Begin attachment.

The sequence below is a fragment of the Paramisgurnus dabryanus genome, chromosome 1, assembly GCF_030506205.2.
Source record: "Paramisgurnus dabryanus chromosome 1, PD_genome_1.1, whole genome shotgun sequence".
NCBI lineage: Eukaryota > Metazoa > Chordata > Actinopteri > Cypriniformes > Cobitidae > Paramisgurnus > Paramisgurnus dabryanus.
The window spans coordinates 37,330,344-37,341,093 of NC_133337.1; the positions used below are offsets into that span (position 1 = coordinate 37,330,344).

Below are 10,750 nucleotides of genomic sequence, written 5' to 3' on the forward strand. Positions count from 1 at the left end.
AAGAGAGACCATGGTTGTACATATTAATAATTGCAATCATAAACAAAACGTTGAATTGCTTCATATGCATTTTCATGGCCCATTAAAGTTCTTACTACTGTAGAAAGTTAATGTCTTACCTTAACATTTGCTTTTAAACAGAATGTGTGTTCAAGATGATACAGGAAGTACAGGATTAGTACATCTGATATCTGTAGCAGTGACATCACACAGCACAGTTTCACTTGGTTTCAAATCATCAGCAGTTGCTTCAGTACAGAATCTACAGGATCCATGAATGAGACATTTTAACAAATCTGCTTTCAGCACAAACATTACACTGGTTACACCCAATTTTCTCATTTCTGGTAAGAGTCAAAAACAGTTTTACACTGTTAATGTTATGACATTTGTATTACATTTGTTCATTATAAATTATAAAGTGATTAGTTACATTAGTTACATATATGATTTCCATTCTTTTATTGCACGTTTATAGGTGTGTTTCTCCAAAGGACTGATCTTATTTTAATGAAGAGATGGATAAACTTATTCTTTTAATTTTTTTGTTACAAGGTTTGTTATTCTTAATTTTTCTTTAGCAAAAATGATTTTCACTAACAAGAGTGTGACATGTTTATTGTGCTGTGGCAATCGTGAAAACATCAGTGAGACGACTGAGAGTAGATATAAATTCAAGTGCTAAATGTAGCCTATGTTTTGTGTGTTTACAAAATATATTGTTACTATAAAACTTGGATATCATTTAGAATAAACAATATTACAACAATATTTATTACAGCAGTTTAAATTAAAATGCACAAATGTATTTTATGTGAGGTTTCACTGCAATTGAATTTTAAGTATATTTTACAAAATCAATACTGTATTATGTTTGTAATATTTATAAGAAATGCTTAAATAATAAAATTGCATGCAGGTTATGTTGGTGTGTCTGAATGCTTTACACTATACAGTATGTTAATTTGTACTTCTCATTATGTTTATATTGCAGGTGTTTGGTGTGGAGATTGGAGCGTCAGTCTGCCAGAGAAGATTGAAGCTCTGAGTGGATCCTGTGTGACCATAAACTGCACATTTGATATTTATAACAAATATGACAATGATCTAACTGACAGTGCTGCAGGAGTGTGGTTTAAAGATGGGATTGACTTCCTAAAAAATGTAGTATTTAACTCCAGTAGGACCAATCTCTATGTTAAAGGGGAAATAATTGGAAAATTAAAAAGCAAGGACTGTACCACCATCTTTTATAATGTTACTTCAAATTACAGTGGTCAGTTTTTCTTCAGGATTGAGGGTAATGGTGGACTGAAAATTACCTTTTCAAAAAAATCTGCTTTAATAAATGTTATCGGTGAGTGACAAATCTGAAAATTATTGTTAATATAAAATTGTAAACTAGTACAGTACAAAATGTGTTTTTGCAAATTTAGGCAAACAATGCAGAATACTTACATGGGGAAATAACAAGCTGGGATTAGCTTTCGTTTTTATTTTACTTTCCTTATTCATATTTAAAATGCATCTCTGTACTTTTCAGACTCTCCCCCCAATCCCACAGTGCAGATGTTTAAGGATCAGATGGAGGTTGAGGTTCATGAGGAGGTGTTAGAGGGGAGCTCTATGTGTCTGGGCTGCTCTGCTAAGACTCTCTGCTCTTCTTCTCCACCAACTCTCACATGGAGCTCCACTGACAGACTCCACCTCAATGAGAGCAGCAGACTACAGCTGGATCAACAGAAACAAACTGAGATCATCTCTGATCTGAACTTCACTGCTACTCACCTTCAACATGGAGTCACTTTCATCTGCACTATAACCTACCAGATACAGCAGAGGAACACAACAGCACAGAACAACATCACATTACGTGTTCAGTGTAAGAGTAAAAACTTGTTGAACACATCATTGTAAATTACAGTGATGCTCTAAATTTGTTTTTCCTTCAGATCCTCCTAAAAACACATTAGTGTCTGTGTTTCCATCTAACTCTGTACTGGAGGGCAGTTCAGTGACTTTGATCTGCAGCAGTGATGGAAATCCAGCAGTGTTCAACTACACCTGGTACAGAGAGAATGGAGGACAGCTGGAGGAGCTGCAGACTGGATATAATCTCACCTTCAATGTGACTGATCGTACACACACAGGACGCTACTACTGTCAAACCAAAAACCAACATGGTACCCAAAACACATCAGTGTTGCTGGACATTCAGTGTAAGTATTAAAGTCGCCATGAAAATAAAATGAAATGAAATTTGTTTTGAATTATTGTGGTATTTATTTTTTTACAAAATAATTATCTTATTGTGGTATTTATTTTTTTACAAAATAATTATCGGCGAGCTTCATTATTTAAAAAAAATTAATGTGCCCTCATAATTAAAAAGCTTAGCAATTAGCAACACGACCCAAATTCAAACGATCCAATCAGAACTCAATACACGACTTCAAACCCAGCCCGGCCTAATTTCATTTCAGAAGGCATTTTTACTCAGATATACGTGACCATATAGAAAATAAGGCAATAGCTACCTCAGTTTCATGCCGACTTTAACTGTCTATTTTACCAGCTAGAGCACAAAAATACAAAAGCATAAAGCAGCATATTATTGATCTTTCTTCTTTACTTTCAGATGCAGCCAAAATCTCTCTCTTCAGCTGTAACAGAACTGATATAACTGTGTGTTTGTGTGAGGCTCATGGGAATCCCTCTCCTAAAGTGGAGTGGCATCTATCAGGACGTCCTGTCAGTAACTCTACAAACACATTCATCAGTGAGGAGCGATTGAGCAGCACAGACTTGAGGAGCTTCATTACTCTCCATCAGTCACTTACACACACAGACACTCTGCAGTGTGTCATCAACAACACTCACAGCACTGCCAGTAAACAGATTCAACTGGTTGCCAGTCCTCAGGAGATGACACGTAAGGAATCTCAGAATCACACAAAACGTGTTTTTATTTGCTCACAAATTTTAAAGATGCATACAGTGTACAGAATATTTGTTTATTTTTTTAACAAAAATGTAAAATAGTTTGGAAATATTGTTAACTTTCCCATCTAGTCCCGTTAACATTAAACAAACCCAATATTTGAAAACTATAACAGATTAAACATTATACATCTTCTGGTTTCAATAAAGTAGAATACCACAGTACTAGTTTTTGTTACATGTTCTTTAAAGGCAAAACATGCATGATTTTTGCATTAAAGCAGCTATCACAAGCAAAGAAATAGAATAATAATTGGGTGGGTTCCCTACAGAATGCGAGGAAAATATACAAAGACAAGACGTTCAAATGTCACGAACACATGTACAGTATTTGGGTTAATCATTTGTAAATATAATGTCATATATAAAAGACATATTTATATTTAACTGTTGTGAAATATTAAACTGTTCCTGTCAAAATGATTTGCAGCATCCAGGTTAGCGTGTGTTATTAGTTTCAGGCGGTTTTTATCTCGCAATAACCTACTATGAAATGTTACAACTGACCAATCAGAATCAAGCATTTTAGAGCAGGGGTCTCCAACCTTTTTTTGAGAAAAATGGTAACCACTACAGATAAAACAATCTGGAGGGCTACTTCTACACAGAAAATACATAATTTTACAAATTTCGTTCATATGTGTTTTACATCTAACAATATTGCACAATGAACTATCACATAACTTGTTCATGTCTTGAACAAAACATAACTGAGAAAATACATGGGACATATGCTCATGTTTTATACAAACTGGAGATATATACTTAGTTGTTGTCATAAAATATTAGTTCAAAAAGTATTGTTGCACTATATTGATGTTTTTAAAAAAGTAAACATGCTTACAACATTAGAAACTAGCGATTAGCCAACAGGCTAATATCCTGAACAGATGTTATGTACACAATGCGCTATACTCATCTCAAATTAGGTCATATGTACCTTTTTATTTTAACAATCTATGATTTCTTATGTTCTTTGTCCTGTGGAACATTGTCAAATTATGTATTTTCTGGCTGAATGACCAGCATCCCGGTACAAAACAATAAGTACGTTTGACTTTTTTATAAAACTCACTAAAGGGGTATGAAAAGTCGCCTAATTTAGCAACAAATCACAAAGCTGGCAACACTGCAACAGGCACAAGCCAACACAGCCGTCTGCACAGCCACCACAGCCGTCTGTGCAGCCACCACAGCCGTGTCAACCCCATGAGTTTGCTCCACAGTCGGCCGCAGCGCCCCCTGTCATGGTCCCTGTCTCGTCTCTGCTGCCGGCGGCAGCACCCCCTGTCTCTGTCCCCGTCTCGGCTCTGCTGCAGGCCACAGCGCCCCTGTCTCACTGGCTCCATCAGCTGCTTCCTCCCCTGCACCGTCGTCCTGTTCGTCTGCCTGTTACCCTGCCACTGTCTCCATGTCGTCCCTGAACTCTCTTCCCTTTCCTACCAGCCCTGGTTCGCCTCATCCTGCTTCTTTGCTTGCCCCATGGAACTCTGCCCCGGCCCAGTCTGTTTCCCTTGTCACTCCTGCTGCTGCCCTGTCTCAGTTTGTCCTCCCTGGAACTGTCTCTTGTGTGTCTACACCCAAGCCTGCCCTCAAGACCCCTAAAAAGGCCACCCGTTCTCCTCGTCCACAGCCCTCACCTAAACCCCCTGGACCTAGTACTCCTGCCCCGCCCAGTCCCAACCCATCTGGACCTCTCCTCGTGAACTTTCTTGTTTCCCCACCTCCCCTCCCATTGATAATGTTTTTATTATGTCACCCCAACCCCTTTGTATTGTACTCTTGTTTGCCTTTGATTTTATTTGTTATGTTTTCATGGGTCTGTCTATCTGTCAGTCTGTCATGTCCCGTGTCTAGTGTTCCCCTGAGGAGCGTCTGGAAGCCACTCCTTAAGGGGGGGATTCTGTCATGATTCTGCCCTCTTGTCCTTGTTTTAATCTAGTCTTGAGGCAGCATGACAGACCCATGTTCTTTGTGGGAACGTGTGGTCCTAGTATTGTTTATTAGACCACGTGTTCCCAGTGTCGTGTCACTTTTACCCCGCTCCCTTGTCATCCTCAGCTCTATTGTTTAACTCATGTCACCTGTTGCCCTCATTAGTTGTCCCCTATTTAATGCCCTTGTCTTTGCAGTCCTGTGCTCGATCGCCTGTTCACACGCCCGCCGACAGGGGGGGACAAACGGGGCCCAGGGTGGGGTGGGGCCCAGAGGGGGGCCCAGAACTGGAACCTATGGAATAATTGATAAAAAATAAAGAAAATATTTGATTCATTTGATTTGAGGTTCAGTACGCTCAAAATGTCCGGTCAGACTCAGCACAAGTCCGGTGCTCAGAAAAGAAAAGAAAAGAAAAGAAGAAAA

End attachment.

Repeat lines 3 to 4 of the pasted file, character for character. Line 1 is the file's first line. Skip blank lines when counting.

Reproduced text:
NCBI lineage: Eukaryota > Metazoa > Chordata > Actinopteri > Cypriniformes > Cobitidae > Paramisgurnus > Paramisgurnus dabryanus.
The window spans coordinates 37,330,344-37,341,093 of NC_133337.1; the positions used below are offsets into that span (position 1 = coordinate 37,330,344).